Based on my experience building video analytics and discussing with marketers and media producers who use them, one of the most important metrics to track and optimize is a video’s play rate, defined as the fraction of player loads where the user actually plays the video. This metric is a strong measure of how well video integrates with a site and captures 1) whether the video player is embedded on a visible location on the page and 2) whether the preview image for the video is relevant and inviting. Site optimization tools like Google’s Website Optimizer can help in this regard. Moreover, if your video platform provider charges for player loads in their bandwidth fees, then a low play rate from a player embedded far below the fold could make a large financial dent with little user benefit.
Strongly correlated with a site’s overall video play rate is the player load times across the site. Google and others have conducted studies demonstrating that visitors spend less time on sites when the site responds slowly. The same reasoning applies to online video; slower-loading players will noticeably reduce play rates and weaken engagement. Ensuring that your video platform provider has optimized for smaller player footprints and that they’re serving the player from a fast CDN like Highwinds Striketracker Traffic Analyzer and Log reporting can help boost your videos’ play rates. An important note to keep in mind is that different CDNs have varying levels of presence in different geographies, that is why we optimize delivery for low latency in the predominant geographies of the target audience.
Whereas the first two metrics measure whether users interact with video in the first place, the next important bucket of metrics concern user engagement after a video begins and summarize content and playback quality. Most important are probably the average video play-through rate, typically expressed as a percentage of the total video duration, and the average minutes watched per stream. Histograms of these metrics provide even more visibility into distribution of engagement across users. A low play-through rate can indicate too many pre-roll ads, low content quality, or a poor playback experience. Particularly for content with high production value, verifying that the average and percentile distribution of bitrates per stream will ensure that your video platform provider is a) not cutting costs by serving lower quality streams and b) aggressively optimizing their dynamic bitrate selection algorithms to upgrade users’ streams to the highest quality whenever possible.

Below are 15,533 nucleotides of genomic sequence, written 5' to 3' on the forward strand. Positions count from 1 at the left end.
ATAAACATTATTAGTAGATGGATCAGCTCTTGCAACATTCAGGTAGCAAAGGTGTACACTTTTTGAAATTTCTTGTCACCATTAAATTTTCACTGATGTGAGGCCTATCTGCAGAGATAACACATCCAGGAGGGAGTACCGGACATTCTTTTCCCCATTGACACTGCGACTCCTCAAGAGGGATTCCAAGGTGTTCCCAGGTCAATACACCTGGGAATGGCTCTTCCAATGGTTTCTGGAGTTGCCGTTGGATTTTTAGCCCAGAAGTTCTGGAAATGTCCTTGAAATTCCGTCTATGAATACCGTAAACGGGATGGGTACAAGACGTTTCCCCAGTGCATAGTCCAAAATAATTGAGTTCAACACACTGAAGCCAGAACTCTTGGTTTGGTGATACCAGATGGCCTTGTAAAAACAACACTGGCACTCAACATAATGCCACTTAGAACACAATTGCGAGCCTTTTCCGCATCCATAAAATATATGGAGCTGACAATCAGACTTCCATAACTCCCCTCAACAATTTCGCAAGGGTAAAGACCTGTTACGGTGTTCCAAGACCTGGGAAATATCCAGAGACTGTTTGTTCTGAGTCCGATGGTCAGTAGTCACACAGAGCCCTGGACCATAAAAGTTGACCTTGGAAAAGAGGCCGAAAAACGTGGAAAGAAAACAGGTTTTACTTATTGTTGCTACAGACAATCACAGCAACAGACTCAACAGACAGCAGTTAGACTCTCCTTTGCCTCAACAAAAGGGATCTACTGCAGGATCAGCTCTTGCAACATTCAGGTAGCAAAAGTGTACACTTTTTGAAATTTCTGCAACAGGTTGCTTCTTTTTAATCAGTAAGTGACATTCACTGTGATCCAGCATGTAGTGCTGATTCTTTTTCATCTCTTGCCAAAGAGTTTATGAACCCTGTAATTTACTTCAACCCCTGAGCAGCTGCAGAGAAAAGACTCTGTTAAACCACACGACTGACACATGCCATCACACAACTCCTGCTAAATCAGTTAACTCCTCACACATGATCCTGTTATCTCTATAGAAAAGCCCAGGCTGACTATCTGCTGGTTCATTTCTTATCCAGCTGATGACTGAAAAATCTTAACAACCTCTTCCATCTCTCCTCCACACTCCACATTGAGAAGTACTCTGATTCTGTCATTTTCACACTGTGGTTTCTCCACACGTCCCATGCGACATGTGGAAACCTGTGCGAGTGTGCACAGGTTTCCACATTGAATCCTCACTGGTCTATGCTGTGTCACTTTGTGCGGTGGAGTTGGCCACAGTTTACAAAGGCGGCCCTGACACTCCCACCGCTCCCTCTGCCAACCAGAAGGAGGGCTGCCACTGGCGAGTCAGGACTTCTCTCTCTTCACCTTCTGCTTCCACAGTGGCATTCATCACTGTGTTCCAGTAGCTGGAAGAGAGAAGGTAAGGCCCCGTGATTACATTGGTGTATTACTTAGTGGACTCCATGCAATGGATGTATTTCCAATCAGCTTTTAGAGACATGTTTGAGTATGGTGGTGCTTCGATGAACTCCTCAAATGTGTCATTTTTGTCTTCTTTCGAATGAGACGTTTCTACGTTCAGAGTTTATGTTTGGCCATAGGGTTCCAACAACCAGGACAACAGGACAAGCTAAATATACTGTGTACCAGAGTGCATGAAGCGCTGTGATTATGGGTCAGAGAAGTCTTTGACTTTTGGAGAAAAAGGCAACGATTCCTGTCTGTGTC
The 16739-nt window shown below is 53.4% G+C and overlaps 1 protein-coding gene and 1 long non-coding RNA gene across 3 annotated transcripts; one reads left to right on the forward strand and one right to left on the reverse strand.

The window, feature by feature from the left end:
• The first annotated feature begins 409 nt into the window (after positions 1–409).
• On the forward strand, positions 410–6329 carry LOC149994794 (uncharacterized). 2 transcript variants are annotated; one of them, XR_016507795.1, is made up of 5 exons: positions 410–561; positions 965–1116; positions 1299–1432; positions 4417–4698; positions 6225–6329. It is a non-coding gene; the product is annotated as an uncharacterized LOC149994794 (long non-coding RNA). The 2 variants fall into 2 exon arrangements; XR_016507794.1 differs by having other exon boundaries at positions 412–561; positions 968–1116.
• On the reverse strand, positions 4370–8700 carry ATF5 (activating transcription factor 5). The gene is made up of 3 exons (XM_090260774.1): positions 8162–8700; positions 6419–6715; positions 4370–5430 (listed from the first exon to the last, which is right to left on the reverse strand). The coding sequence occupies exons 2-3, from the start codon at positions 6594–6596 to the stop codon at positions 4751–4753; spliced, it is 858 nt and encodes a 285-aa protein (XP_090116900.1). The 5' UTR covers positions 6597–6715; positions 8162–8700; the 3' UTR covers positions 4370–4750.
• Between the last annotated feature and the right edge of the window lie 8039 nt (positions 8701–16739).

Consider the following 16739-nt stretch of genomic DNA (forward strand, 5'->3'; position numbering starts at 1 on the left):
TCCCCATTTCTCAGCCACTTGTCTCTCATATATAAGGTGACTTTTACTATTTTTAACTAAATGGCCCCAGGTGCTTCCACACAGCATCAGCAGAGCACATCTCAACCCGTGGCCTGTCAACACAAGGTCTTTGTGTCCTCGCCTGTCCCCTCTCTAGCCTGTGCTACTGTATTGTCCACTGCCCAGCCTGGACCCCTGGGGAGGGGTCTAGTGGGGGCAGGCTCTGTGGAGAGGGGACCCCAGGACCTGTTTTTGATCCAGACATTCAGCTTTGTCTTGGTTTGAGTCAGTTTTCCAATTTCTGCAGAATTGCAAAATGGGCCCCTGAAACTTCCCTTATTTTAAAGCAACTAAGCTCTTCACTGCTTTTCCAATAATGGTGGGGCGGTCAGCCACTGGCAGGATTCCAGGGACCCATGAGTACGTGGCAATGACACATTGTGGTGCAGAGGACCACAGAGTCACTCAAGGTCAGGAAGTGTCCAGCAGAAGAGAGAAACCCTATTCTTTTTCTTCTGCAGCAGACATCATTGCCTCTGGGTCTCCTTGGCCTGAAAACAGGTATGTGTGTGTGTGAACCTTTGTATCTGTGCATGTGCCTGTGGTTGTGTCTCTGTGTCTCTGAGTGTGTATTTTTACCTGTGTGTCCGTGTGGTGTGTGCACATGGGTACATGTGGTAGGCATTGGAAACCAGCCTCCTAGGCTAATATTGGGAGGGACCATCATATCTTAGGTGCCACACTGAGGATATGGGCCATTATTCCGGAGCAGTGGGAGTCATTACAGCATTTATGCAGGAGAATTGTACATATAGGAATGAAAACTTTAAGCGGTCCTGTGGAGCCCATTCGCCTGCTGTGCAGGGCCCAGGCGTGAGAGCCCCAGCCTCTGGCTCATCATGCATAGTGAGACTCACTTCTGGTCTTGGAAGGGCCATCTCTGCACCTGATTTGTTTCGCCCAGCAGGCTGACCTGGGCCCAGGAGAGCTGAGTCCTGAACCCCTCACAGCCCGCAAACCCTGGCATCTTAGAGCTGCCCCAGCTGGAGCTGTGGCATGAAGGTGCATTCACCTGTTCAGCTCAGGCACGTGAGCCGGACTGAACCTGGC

If videos abound on the site, then the average videos watched per visit is a useful metric to track. Video recommendations and related links either within or surrounding the player can help boost engagement across the site. For sites that optimize and iterate on a small handful of videos, an engagement report for a particular video, should show the drop-off rates for various portions of the video and point to where the video can be improved.
With the explosive growth of Facebook and Twitter, if social media plays an important role in your online strategy, then your videos’ share rates and the fraction of inbound plays through shared links should also be measured and tracked relative to the different social media campaigns.
Each of these metrics can be segmented along different axes, or partitions of your traffic. If you stream videos according to different categories, then a domain distribution report (and preferably one with url breakdowns) that provides each metric per domain helps to measure the efficacy of the different content. A low play rate on a particular domain compared to the overall average, for instance, lets you know that a which content is popular and which is not. Likewise, if a global or regional presence is important, then a geographical distribution report that compares engagement across countries or regions can inform you if different demographics are reacting differently or if playback quality suffers in certain parts of the world.
The video analytics solution provided by RAMP’s provides all of these metrics.